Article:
Shure Notes Issue #39--Miking a Rhythm Section

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BarryL.A. recording engineer Barry Rudolph has worked with just about everyone--from Lynyrd Skynyrd to Pat Benatar. We tracked him down, between sessions, for a discussion on the basics of recording a rhythm section. Here's how our conversation went.

In the hierarchy of recording instruments, where does the rhythm section fit in?

There is no hierarchy. It's usually the first thing recorded because the rhythm section acts as the foundation in pop music songwriting and that includes rock, country, Gospel music.

"The rhythm track's sound identifies the production style and the record's musical genre."

The rhythm track's sound identifies the production style and the record's musical genre. Think of it as to the foundation of a house: you can't build on a weak base.

Many of our readers are going to be recording in home studios or small studios. This means it may be tough to get the entire rhythm section together, if we're talking drums, bass and maybe an acoustic piano or a Hammond organ. What's your opinion about "recorded live" versus "one track at a time"?

Back in the old days, you had to record everything at once because there wasn't a simple way to overdub. An engineer documented and captured a musical event. Everyone got in a room and played and the engineer recorded it.

"Still, if you're looking for an authentic recording of a musical event, you record everyone at once."

The next evolution was to record a track on one machine and, while playing back that recording, mix the singer's mic audio with it and record the composite to a second machine. You lost a lot of sound from one analog machine to the next and picked up noise. Les Paul came along after that and pioneered multi-track recording--where all the tracks were captured on one a single piece of tape running on one machine.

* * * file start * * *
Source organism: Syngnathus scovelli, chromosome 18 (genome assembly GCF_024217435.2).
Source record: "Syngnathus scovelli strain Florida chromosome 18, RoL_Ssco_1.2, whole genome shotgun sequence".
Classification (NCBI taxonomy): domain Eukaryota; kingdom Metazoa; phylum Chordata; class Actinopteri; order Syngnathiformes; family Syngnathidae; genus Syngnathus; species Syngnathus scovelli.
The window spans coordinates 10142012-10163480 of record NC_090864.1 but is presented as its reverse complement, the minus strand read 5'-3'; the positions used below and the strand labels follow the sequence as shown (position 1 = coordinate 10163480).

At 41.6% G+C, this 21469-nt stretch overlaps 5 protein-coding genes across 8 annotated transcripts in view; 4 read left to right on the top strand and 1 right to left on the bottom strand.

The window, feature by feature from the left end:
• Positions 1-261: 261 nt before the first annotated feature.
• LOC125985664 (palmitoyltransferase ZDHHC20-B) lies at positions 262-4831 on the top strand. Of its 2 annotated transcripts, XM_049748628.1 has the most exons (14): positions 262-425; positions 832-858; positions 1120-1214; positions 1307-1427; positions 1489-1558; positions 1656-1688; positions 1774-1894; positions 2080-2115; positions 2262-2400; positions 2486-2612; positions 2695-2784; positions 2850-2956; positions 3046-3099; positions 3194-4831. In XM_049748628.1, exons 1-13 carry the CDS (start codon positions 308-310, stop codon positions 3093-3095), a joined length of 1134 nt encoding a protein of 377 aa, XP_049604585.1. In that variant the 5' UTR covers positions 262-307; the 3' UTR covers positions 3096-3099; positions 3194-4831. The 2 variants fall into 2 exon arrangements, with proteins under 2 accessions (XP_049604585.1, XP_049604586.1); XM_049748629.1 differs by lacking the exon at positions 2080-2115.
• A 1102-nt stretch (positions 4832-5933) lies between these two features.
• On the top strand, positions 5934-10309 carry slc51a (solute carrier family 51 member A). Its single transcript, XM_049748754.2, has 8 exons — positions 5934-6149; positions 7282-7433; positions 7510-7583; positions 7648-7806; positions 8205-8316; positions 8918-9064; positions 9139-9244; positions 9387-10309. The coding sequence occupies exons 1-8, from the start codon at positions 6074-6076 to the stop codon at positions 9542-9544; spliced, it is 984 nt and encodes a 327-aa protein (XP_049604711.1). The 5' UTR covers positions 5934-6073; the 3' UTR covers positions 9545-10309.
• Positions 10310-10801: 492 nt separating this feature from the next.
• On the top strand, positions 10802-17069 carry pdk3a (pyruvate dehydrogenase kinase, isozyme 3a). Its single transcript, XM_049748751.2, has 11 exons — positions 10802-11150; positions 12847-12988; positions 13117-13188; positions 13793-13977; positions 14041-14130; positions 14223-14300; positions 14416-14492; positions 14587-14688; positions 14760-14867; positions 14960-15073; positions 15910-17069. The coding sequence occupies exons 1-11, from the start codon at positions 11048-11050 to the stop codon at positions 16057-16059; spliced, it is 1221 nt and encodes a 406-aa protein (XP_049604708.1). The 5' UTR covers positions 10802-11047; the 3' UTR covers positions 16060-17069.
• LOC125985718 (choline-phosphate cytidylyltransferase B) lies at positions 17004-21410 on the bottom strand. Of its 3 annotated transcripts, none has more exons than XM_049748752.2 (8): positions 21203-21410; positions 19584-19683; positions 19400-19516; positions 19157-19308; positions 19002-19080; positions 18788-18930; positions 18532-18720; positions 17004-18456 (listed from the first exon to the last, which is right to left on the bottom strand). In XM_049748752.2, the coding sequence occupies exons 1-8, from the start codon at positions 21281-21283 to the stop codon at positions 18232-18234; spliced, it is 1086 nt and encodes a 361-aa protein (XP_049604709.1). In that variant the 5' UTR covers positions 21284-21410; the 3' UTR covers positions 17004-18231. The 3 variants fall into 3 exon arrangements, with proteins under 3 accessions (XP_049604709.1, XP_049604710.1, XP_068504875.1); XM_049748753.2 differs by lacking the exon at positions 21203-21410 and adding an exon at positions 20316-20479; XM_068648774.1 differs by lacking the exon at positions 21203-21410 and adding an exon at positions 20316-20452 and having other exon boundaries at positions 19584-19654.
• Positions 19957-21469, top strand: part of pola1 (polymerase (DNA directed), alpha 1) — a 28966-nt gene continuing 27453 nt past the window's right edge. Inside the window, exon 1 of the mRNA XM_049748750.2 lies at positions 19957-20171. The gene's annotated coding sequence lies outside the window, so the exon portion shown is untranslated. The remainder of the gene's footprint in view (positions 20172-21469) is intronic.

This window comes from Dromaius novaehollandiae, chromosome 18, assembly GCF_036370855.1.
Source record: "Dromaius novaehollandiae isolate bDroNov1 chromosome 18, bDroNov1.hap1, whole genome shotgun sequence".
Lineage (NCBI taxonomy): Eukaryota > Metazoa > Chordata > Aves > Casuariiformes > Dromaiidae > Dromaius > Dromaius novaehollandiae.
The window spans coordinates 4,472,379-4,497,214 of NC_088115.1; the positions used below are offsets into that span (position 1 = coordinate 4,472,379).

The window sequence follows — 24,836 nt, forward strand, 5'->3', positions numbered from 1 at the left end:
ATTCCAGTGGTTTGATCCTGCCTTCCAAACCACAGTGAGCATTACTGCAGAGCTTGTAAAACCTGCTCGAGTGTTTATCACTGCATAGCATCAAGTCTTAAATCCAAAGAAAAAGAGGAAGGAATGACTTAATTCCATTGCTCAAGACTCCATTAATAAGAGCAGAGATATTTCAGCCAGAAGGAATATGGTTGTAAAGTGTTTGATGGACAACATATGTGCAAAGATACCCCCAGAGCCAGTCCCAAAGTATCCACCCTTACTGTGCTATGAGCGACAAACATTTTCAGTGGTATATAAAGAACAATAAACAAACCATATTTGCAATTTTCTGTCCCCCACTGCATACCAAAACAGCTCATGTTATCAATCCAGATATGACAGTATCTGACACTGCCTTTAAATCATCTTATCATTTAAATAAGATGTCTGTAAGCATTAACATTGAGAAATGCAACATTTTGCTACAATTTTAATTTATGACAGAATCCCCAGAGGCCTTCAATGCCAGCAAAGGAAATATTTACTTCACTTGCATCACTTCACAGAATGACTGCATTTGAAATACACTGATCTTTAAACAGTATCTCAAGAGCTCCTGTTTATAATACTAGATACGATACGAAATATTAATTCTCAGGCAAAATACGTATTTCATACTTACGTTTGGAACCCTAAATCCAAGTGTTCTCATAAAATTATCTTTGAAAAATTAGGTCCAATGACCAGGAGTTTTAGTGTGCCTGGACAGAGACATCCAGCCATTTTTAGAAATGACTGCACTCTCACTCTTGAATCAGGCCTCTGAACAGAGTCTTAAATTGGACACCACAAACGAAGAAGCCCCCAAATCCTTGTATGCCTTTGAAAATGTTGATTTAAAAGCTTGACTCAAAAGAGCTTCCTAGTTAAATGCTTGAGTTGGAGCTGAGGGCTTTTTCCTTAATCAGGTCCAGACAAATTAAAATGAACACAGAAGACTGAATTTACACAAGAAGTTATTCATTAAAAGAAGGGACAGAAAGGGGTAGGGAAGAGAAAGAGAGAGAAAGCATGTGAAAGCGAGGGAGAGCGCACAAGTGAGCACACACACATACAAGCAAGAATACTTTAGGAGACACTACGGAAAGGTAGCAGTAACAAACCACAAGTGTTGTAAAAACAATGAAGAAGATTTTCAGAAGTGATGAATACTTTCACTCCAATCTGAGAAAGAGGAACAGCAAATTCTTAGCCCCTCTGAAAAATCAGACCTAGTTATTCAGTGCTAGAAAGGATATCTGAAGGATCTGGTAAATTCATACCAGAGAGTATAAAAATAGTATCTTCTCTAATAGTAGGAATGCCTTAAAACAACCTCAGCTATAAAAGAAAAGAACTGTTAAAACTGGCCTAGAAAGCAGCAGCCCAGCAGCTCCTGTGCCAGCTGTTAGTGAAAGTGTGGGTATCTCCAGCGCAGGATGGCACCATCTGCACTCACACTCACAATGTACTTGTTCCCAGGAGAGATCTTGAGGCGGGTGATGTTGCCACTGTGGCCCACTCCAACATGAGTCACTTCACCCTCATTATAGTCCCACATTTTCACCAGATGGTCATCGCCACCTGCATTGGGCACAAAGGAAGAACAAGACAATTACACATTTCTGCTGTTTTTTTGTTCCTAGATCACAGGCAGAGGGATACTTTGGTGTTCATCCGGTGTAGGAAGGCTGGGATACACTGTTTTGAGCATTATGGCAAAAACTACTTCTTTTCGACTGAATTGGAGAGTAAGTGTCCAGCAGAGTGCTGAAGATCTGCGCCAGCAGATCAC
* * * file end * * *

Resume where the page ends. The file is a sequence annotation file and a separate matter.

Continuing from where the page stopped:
Still, if you're looking for an authentic recording of a musical event, you record everyone at once. Think about the first magical Beatles album. They recorded an entire album in one day. That's how records were made in the early 1960s.

Technology has changed the process today. An artist may not have a band. Musicians aren't all available to do a session on a specific day. The artist may want to scrutinize and use a drum machine or a computer sequencer to lay tracks one at a time. There are no rules and that songs are recorded in combination of ways from studio recordings and a-track-at-a-time to whole orchestras in front of live audiences and every way in between.

Isn't the vibe of playing together missing, though?

Barry"Vibe" or the feeling in music is conveyed in many different ways--thus the beauty of the art form. A hip-hop or rap song conveys a feeling by way of the rapper's verse and meaning and the overall sonic backdrop of the backing track. There isn't any sense of musicians "vibing" together--for the most part, one person programmed the backing track beforehand.

Obviously, if its jazz quartet, you're probably going to record all the instruments live with maybe just a few overdubs or embellishments. People want to hear the ebb and flow, the interaction and improvisation.

What are the unique challenges of miking a rhythm section?

If everyone's playing together and you're trying to capture all these great individual sounds, you're going to be dealing with leakage.

The drums are always the loudest instrument in the room and if you're trying to record an acoustic guitar in the same room, you're going to run into some leakage. Same thing for a loud Marshall stack--leakage is ONLY a problem when you want to replace an instrument later on.

But if it remains an organic whole and sounds good--again, think about the early Elvis and Beatles records with leakage all over the place. If you want super separation between all the instruments, you have to take steps to isolate those instruments from one another with gobos or specific miking techniques.

What's your approach, then?